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Nimbus (BgI): an active non-LTR retrotransposon of the Schistosoma mansoni snail host Biomphalaria glabrata.

Biomedical Research Institute (BRI), 12111 Parklawn Drive, Rockville, MD 20852, USA.
International Journal for Parasitology (Impact Factor: 3.4). 11/2007; 37(12):1307-18. DOI: 10.1016/j.ijpara.2007.04.002
Source: PubMed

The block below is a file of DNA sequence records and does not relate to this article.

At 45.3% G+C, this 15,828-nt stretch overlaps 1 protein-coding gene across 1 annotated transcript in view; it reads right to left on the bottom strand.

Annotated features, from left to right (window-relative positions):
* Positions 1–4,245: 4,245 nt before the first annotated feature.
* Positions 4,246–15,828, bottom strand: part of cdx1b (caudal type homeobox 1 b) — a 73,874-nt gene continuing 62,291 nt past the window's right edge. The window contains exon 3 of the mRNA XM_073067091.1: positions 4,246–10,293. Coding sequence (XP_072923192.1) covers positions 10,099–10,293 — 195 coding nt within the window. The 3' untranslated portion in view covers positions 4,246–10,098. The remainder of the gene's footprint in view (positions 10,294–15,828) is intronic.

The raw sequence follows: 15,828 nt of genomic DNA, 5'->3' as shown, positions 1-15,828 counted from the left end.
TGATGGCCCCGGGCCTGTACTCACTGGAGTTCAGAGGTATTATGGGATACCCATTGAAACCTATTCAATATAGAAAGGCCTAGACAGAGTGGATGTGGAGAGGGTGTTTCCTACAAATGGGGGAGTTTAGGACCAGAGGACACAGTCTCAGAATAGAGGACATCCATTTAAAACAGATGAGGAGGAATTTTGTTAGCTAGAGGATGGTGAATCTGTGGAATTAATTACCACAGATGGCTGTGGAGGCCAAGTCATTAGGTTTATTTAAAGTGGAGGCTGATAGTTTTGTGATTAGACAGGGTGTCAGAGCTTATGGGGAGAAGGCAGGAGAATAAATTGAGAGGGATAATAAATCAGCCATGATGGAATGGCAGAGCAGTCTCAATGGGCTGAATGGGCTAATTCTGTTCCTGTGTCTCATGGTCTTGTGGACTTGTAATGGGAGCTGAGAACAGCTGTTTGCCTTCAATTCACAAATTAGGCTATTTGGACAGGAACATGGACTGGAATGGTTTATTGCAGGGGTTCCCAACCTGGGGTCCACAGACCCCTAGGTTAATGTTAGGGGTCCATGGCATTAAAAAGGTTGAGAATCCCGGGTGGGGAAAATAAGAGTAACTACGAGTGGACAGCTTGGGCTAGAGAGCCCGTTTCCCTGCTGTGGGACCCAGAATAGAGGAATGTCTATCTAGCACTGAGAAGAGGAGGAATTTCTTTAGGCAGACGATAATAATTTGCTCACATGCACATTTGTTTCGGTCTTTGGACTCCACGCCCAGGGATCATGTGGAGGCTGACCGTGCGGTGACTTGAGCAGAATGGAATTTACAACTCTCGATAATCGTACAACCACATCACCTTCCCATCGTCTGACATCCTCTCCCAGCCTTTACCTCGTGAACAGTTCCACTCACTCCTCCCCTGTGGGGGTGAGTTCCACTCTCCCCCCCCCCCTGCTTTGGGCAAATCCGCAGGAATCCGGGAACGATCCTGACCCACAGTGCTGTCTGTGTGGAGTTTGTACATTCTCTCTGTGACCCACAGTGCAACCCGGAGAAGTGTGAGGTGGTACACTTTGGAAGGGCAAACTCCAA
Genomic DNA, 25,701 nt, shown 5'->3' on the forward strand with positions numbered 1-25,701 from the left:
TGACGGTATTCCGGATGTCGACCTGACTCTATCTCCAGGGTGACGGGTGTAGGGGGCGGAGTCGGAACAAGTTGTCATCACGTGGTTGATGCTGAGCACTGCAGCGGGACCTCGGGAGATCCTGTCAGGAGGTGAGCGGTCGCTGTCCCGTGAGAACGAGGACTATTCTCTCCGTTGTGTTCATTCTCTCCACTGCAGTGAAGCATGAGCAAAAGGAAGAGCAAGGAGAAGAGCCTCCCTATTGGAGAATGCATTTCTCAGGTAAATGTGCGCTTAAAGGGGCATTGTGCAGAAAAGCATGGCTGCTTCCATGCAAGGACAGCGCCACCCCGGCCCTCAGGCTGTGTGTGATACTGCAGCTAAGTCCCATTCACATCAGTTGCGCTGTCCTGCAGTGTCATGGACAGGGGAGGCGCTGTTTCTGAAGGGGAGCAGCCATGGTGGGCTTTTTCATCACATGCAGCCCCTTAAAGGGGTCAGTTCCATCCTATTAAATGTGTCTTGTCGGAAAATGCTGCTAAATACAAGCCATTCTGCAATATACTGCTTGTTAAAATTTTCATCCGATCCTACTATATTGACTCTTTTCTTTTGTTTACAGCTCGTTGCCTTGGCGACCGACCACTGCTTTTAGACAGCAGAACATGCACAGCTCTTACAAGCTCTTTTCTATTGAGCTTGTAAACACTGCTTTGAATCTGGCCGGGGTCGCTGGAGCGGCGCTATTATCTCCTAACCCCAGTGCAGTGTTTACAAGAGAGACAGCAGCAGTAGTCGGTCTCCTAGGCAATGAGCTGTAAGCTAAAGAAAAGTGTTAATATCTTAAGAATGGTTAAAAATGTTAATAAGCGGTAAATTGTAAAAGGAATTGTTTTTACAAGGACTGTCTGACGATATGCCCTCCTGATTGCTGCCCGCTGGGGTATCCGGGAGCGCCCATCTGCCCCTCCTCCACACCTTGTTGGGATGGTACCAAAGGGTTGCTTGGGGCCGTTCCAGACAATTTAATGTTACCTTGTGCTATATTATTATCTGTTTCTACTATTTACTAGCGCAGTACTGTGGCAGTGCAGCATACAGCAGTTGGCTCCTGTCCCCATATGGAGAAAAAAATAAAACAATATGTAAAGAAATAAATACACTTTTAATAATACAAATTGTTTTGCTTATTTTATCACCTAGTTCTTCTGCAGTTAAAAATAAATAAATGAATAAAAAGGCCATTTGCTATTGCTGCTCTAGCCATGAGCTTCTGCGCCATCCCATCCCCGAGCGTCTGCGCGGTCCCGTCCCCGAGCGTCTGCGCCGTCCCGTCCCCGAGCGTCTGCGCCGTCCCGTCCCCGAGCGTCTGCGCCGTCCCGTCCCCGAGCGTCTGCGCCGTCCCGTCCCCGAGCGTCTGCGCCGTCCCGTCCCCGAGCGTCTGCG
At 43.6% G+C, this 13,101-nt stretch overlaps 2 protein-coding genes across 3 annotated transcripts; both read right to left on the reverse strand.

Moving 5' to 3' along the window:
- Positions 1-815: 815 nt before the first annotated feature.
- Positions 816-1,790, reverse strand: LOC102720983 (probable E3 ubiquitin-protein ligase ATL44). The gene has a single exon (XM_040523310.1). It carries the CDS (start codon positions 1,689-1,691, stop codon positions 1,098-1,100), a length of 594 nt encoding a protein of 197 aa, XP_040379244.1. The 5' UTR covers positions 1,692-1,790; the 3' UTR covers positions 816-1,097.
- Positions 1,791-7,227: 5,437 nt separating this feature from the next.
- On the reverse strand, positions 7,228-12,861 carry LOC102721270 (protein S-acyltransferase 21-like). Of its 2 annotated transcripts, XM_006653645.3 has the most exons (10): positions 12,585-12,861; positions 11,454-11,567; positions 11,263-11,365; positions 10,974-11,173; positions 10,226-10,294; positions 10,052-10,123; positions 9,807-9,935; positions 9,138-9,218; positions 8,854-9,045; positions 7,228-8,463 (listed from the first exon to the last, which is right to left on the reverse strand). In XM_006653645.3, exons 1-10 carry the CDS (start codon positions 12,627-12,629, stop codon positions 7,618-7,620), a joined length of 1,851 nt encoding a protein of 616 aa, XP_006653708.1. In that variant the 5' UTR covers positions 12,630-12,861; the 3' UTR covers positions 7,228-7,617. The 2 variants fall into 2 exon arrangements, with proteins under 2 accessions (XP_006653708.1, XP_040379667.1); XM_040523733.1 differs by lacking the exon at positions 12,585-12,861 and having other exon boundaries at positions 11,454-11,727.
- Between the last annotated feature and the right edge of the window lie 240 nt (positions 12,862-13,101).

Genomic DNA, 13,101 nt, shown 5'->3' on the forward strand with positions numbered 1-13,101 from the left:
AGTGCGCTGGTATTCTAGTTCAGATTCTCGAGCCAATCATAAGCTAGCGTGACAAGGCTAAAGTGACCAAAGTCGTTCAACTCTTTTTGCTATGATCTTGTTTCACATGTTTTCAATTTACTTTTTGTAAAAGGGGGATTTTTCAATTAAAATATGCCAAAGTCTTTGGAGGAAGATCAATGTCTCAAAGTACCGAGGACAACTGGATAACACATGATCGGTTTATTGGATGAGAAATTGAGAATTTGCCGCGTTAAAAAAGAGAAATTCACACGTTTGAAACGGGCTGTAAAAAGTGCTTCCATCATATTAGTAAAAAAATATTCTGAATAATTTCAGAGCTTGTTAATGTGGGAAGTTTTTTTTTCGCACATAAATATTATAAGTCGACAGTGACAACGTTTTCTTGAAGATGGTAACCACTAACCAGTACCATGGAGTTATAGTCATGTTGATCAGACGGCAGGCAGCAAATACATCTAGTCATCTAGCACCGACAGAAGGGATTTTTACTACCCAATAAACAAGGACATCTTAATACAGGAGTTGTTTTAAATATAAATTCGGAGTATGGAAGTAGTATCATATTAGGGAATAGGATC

ABSTRACT The freshwater snail Biomphalaria glabrata is closely associated with the transmission of human schistosomiasis. An ecologically sound method has been proposed to control schistosomiasis using genetically modified snails to displace endemic, susceptible ones. To assess the viability of this form of biological control, studies towards understanding the molecular makeup of the snail relative to the presence of endogenous mobile genetic elements are being undertaken since they can be exploited for genetic transformation studies. We previously cloned a 1.95kb BamHI fragment in B. glabrata (BGR2) with sequence similarity to the human long interspersed nuclear element (LINE or L1). A contiguous, full-length sequence corresponding to BGR2, hereafter-named nimbus (BgI), has been identified from a B. glabrata bacterial artificial chromosome (BAC) library. Sequence analysis of the 65,764bp BAC insert contained one full-length, complete nimbus (BgI) element (element I), two full-length elements (elements II and III) containing deletions and flanked by target site duplications and 10 truncated copies. The intact nimbus (BgI) contained two open-reading frames (ORFs 1 and 2) encoding the characteristic hallmark domains found in non-long terminal repeat retrotransposons belonging to the I-clade; a nucleic acid binding protein in ORF1 and an apurinic/apyrimidinic endonuclease, reverse transcriptase and RNase H in ORF2. Phylogenetic analysis revealed that nimbus (BgI) is closely related to Drosophila (I factor), mosquito Aedes aegypti (MosquI) and chordate ascidian Ciona intestinalis (CiI) retrotransposons. Nimbus (BgI) represents the first complete mobile element characterised from a mollusk that appears to be transcriptionally active and is widely distributed in snails of the neotropics and the Old World.

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